So off to the market he went. Thankfully, he included us in this mission adventure! My bro, Ty, jumped on the back of Bhuvan’s bike to share in this day’s mission. Mission part 1 was to find the best priced and best quality blankets money could buy. He eventually did find a deal but it took hours of seeking to find the right bargain. They purchased all of the blankets and told the seller that they would pick them up later in the day. Off to find warm items such as mittens, hats, and socks they went! Part 2 was successful but took more time than part 1. As I’m told, the two went from market stall to market stall, picking up a few of each items in every one until they had the amount needed to be purchased to match the money given. This was indeed an all day affair and every thing for that day’s schedule was laid down completely to accomplish this goal in record time. Not a minute was to be lost.
After having purchased all that money would allow (Each blanket was about $17 USD and the other items varied but were cheap from an American standard), Bryan and Charlie (2 other team-members), joined them in town where they all worked to load a large truck bed with all of the purchases to take back up to the house for repackaging. We’ll call this part 3. Something I have yet to mention is the temperature outside during all of this. Cold. I’m unsure of the exact degrees on this day but I do remember that when the boys, Bhuvan, and all of the purchases returned home LATE that evening, I spent 15 minutes helping the boys feel their hands by rubbing them between my own briskly. Part 4 was accomplished by not only Bhuvan, but also his niece, nephew, and other members of his young immediate and extended family. They worked late into the night repackaging all the items so that they could travel safely to the remote areas of need.
Travel day came bright and early the next morning and included Bryan, Charlie, and the nephew we affectionately called, “Brother.” The three men traveled in and atop a slow going bus through rugged mountains and into the plains of South Nepal. A 12 hour trip just to get the warm things to the needy people. As they rode away, 5 am that Saturday morning, I thought to myself, “Wow. I never would have thought about the fact that it takes money, time, and even travel for the missionaries to get the needed items to the people. I guess I always assumed that the purchases were somehow just dropped in the lap of those who were desperate. No way, Jose! In all, 5 days were spent in waiting from the moment the need was donated to in the American church until the blankets were in the hands of the new owners. And not a minute was wasted in that 5 day span.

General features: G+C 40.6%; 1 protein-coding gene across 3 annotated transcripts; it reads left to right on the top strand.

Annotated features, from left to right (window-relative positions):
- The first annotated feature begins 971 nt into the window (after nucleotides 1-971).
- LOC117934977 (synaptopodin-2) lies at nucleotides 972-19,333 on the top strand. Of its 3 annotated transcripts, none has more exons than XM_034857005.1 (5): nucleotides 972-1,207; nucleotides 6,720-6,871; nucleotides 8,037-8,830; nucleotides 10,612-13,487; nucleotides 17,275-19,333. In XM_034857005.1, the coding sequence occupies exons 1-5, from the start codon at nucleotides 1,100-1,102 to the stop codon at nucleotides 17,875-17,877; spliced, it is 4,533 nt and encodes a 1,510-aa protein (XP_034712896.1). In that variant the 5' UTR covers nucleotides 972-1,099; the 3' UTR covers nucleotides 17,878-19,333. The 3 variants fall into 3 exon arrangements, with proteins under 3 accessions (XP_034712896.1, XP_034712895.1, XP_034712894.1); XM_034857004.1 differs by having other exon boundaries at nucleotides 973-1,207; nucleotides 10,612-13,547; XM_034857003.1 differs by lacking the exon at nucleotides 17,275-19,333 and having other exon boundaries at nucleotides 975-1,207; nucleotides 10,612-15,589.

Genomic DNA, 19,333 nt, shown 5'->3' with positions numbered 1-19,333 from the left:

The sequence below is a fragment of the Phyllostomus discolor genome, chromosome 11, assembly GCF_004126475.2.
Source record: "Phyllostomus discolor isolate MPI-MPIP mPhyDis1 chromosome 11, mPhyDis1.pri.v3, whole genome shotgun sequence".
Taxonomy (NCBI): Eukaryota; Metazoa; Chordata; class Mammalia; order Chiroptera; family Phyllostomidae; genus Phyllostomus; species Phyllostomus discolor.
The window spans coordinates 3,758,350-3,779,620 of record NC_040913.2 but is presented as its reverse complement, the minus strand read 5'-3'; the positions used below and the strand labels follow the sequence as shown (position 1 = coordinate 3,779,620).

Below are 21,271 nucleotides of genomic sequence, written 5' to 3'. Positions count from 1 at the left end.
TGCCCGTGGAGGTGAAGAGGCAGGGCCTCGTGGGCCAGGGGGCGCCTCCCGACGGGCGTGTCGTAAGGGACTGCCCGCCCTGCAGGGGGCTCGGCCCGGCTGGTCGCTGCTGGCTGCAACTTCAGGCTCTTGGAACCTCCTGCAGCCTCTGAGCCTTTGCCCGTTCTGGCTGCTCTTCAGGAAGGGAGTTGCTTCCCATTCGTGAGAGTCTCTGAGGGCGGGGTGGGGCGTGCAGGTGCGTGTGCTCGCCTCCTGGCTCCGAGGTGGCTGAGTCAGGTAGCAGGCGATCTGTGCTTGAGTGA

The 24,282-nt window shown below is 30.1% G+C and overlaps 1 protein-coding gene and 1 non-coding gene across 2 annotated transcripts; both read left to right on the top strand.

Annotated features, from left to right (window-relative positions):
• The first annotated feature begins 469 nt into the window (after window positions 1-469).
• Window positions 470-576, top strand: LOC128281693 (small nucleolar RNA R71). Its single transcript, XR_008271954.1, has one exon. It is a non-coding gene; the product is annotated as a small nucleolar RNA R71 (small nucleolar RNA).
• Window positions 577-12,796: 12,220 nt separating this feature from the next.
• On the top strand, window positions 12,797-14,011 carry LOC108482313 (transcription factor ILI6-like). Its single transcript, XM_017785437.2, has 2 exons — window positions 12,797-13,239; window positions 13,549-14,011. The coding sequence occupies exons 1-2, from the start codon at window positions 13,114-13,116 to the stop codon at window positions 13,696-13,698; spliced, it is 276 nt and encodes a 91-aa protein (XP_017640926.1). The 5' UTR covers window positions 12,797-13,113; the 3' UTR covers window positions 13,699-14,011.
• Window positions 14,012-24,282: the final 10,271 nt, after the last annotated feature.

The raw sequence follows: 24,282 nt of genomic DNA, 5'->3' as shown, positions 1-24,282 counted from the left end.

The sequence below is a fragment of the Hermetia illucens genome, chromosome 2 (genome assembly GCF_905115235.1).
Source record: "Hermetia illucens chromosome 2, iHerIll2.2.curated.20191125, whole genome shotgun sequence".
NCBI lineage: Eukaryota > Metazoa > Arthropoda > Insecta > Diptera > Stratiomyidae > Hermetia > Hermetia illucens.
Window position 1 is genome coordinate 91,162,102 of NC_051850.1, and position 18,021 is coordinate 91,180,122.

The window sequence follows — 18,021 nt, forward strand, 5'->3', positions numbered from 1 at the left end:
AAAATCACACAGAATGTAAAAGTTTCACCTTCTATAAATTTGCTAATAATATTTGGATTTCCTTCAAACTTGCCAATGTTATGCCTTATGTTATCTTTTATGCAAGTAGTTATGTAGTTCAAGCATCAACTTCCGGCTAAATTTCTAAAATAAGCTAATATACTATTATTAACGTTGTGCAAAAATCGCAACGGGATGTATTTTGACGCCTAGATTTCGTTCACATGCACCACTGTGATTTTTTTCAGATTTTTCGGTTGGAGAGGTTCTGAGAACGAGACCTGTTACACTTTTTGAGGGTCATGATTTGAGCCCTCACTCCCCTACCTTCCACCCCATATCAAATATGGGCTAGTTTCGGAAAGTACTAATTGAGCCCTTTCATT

Meanwhile on the other side of the world, one of my sisters took up the cause (having heard about the need from me online) and began taking MORE donations for a second round of all that you've read up to this point! By no means is this the end of this saving grace giving story!
So what happened? You may be wondering how it all turned out! Guess what . . . another World Race team was on the receiving end of the blankets etc and as Sarah, the other Team Leader, and I have connected both halves, you can follow this link Part 2 to read the REST of this amazing, first hand story of how the American donation and the foreign missionaries worked together to save lives in Southern Nepal.